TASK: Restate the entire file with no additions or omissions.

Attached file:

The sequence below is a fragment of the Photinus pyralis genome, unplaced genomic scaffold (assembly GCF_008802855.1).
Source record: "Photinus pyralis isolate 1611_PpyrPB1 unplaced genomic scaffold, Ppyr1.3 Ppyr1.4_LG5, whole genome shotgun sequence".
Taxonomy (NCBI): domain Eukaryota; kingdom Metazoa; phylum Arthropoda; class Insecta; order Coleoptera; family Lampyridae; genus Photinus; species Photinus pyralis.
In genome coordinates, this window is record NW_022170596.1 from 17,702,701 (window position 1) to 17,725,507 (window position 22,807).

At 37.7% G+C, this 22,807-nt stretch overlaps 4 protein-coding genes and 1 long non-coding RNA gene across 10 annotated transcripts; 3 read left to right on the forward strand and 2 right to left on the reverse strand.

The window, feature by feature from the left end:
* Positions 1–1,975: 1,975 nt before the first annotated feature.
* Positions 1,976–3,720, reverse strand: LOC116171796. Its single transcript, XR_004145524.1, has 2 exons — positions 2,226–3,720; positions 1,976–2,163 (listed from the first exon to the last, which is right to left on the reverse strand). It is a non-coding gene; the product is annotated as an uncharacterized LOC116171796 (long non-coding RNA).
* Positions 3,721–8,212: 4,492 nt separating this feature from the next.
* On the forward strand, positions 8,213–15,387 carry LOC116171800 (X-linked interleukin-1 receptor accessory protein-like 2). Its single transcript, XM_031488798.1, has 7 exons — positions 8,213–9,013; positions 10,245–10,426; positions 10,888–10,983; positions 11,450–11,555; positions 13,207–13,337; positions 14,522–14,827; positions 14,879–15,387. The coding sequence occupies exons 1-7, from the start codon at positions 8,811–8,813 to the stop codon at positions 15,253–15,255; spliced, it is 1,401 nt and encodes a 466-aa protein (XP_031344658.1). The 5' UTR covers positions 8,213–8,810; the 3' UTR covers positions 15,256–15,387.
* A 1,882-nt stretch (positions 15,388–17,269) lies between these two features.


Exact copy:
The sequence below is a fragment of the Photinus pyralis genome, unplaced genomic scaffold (assembly GCF_008802855.1).
Source record: "Photinus pyralis isolate 1611_PpyrPB1 unplaced genomic scaffold, Ppyr1.3 Ppyr1.4_LG5, whole genome shotgun sequence".
Taxonomy (NCBI): domain Eukaryota; kingdom Metazoa; phylum Arthropoda; class Insecta; order Coleoptera; family Lampyridae; genus Photinus; species Photinus pyralis.
In genome coordinates, this window is record NW_022170596.1 from 17,702,701 (window position 1) to 17,725,507 (window position 22,807).

At 37.7% G+C, this 22,807-nt stretch overlaps 4 protein-coding genes and 1 long non-coding RNA gene across 10 annotated transcripts; 3 read left to right on the forward strand and 2 right to left on the reverse strand.

The window, feature by feature from the left end:
* Positions 1–1,975: 1,975 nt before the first annotated feature.
* Positions 1,976–3,720, reverse strand: LOC116171796. Its single transcript, XR_004145524.1, has 2 exons — positions 2,226–3,720; positions 1,976–2,163 (listed from the first exon to the last, which is right to left on the reverse strand). It is a non-coding gene; the product is annotated as an uncharacterized LOC116171796 (long non-coding RNA).
* Positions 3,721–8,212: 4,492 nt separating this feature from the next.
* On the forward strand, positions 8,213–15,387 carry LOC116171800 (X-linked interleukin-1 receptor accessory protein-like 2). Its single transcript, XM_031488798.1, has 7 exons — positions 8,213–9,013; positions 10,245–10,426; positions 10,888–10,983; positions 11,450–11,555; positions 13,207–13,337; positions 14,522–14,827; positions 14,879–15,387. The coding sequence occupies exons 1-7, from the start codon at positions 8,811–8,813 to the stop codon at positions 15,253–15,255; spliced, it is 1,401 nt and encodes a 466-aa protein (XP_031344658.1). The 5' UTR covers positions 8,213–8,810; the 3' UTR covers positions 15,256–15,387.
* A 1,882-nt stretch (positions 15,388–17,269) lies between these two features.